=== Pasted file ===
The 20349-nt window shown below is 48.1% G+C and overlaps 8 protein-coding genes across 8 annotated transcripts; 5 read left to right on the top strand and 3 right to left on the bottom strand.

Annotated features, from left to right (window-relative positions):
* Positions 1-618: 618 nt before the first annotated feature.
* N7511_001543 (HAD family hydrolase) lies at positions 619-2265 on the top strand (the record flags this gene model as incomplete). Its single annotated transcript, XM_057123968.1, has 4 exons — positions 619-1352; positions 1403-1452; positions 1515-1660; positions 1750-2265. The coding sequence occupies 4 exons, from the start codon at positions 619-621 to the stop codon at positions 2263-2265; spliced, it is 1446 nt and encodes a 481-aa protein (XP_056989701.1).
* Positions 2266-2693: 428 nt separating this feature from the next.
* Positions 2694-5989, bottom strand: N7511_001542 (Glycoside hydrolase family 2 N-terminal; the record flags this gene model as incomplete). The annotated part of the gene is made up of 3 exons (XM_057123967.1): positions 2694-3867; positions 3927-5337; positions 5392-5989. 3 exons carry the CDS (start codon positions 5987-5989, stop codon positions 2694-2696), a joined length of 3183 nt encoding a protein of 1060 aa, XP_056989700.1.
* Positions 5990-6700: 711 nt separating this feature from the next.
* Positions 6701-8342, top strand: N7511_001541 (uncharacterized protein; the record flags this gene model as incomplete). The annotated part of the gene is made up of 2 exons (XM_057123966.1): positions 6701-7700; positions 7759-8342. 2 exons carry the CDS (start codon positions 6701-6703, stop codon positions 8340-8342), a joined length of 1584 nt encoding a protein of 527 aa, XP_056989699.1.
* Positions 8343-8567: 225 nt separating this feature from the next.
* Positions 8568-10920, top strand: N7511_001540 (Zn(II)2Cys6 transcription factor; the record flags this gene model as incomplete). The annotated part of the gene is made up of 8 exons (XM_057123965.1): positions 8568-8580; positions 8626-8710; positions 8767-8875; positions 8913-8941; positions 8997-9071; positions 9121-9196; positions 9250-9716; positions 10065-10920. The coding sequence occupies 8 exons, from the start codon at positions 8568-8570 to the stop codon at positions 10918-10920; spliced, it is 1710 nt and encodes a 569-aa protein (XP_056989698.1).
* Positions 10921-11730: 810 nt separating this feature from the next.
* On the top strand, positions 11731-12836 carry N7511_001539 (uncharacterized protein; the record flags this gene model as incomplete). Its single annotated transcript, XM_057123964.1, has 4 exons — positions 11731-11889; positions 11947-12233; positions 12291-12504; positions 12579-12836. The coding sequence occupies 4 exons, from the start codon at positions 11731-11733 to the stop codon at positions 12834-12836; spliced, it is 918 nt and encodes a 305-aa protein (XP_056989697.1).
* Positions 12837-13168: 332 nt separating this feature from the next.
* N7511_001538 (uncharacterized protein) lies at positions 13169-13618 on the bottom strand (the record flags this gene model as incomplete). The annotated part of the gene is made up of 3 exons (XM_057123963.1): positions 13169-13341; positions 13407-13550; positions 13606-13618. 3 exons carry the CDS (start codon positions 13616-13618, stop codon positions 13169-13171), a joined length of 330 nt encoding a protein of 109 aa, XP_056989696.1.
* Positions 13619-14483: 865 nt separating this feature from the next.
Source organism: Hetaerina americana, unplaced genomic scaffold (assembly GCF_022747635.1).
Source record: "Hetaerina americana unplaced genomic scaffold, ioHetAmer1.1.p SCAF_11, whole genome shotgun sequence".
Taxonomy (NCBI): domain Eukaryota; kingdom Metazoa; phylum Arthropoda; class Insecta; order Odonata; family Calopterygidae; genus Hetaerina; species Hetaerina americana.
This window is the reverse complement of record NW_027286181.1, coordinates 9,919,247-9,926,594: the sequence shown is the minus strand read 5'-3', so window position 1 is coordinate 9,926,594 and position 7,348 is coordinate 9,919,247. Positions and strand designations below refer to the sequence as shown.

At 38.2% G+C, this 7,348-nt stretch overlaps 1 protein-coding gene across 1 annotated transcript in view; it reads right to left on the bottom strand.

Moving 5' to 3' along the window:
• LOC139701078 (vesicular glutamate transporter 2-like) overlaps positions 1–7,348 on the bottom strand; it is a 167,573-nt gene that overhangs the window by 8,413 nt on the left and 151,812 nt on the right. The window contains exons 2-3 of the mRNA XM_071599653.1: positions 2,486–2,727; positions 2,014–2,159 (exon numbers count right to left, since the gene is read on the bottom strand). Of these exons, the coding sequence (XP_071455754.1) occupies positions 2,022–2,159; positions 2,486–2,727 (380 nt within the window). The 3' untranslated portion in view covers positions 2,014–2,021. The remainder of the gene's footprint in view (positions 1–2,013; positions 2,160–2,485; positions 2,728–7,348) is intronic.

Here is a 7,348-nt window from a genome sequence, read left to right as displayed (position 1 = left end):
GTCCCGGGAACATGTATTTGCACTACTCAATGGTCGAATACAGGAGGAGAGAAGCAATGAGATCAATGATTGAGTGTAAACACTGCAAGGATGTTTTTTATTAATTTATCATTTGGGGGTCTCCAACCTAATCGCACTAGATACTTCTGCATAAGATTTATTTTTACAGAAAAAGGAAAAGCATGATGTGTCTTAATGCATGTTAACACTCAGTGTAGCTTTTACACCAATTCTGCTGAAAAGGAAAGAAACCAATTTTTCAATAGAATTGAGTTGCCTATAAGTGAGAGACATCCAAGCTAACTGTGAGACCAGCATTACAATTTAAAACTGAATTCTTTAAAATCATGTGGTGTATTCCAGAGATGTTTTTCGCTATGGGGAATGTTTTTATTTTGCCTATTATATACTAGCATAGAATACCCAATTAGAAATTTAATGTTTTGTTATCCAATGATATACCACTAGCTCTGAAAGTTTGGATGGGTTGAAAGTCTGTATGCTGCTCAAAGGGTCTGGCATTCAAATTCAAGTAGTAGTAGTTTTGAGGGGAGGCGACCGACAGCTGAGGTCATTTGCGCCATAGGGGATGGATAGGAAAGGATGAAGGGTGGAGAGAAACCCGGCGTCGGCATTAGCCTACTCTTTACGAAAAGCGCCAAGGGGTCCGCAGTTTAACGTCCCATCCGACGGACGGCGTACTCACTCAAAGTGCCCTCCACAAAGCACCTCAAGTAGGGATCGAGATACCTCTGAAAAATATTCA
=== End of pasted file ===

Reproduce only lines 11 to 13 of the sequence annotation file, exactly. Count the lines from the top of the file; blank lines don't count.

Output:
* Positions 10921-11730: 810 nt separating this feature from the next.
* On the top strand, positions 11731-12836 carry N7511_001539 (uncharacterized protein; the record flags this gene model as incomplete). Its single annotated transcript, XM_057123964.1, has 4 exons — positions 11731-11889; positions 11947-12233; positions 12291-12504; positions 12579-12836. The coding sequence occupies 4 exons, from the start codon at positions 11731-11733 to the stop codon at positions 12834-12836; spliced, it is 918 nt and encodes a 305-aa protein (XP_056989697.1).
* Positions 12837-13168: 332 nt separating this feature from the next.